Intelligence, Surveillance and Reconnaissance

Sub Title : Eyes and ears to achieve strategic and tactical decision advantage

Issues Details : Vol 14 Issue 6 Jan – Feb 2021

Author : Maj Gen Harvijay Singh, SM (Retd)

Page No. : 63

Category : Military Technology

: January 25, 2021

Late in Aug 2020, a provocative military movement by the Peoples Liberation Army (PLA) was blocked by Indian Army troops who moved in quickly to occupy dominating heights on the South Bank of Pangong Tso. This was a consequence of effective Intelligence, Surveillance and Reconnaissance inputs indicating that PLA was attempting to move in to occupy the same area.

Surveillance, Target Acquisition and Reconnaissance are methods of obtaining Information, which is then analysed, and the Intelligence so compiled fed to commanders for action. ISR is vital for military operations, it provides decision-makers and troops better situational awareness of the strategic and tactical sphere. Briefly:

  • Intelligence. Actionable inputs derived from surveillance and reconnaissance, fused with other available information.
  • Surveillance. Persistent monitoring of a target, a prolonged and dedicated activity.
  • Reconnaissance. Information-gathering conducted to answer a specific military question normally within the Area of Interest, a rapid and targeted activity.

Surveillance and Reconnaissance methods range from Visual Observation, Electronic means, Satellites, Airborne platforms, ship borne platforms and Unmanned Aerial Vehicles (including  swarms of Nano Drones).

In a world full of strategic one-upmanship, deceit and surprise, very few nations are ready to share intelligence in real/near real time. Self-reliance and indigenisation are therefore crucial to obtain real time actionable information. Sharing of information and intelligence also requires safe, secure and efficient data networks right till the forward edge. The process is continuous through peace and war. An important step in the intelligence gathering activity is fusion of information provided by several sources, this often leads to information overload. Modern tools of Big Data and AI have to be applied to sift through and obtain Intelligence from this complex baggage.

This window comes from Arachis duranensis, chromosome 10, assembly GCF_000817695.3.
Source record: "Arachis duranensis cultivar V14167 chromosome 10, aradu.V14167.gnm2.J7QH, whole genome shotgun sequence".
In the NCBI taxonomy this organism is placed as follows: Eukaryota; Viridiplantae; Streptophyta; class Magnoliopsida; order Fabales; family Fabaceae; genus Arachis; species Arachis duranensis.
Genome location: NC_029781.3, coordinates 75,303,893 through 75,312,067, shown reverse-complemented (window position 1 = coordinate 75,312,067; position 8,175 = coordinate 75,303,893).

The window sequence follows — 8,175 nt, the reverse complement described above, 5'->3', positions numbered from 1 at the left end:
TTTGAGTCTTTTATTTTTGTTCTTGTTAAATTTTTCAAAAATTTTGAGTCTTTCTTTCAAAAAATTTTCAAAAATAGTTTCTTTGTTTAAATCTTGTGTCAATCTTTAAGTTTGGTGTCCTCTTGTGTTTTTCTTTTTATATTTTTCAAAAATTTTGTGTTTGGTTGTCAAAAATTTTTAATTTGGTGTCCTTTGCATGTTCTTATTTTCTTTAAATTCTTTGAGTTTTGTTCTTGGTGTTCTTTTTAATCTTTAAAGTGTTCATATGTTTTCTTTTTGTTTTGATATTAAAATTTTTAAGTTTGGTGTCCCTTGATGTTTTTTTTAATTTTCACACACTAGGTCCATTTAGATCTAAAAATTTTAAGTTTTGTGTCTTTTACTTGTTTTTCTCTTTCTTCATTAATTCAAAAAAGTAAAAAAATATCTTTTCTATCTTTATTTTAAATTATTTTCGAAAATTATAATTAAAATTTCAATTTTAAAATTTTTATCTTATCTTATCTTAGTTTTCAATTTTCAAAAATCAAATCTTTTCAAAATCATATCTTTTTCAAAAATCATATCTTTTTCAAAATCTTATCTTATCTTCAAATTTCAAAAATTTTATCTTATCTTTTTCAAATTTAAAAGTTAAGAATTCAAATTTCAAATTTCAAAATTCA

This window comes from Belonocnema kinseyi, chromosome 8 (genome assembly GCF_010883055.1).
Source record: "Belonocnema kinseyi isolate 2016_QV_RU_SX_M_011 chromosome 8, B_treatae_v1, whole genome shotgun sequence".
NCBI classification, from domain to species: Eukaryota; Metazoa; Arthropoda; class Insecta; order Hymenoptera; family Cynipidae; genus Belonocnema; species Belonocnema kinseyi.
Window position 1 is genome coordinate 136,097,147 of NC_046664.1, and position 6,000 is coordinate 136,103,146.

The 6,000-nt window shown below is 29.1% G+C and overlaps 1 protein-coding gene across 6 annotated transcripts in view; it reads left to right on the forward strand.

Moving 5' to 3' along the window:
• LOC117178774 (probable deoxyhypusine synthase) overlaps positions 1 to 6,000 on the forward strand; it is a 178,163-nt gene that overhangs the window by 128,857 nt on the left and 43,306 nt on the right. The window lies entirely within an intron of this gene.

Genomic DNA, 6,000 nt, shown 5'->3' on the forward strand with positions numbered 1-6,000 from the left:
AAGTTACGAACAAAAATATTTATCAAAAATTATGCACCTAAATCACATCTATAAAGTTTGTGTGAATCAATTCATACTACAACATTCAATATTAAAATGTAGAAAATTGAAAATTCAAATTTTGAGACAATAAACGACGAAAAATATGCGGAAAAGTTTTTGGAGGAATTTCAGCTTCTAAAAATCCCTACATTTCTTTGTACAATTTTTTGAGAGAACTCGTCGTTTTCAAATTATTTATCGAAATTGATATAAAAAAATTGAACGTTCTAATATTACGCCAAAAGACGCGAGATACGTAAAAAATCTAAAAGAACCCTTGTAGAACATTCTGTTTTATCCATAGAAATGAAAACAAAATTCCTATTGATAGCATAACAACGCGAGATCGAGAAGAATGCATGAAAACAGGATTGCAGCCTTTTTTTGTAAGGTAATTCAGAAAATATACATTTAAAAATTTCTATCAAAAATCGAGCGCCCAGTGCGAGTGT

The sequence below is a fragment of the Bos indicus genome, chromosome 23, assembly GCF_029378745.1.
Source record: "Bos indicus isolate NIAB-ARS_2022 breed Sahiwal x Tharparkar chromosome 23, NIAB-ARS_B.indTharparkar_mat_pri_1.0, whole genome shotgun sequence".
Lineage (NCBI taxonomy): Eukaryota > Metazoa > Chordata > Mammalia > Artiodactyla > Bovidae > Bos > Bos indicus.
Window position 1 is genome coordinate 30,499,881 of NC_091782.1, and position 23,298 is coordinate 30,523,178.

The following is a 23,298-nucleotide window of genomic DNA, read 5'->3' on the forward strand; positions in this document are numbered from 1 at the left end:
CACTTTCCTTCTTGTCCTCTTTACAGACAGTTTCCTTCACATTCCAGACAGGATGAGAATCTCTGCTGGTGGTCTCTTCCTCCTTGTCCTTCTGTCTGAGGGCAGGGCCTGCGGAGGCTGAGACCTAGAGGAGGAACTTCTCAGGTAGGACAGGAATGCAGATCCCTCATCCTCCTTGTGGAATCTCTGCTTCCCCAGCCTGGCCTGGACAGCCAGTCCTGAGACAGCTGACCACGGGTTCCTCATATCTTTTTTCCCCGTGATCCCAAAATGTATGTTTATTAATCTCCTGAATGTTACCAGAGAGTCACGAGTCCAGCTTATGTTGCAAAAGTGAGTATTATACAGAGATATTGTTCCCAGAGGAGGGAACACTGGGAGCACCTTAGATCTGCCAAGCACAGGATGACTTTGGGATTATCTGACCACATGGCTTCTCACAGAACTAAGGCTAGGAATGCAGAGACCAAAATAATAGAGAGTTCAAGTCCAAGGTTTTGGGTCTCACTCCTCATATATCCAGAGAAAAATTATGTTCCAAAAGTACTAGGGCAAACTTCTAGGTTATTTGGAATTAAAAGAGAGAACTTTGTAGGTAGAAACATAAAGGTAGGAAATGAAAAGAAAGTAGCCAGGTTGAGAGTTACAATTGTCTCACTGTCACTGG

The success of Unmanned Aerial Vehicles in recent conflicts (in Libya and in Nagorno-Karabakh) will tempt more countries to go on the offensive. – Leonid Barshefsky, Bloomberg Opinion.

An analysis of the war also indicates that the key to Azerbaijan’s success were not the shooters but the sensors and networks which complemented the sensor to shooter loop. The methodical use of air-launched precision strikes by Azerbaijani forces to systematically degrade Armenian air defence assets confirms the importance of a large stock of short to long-range kinetic strike munitions paired with dispersed intelligence, surveillance, target acquisition and reconnaissance, or ISTAR, capabilities – Franz-Stefan Gady, Alexander Stronell, World Politics Review.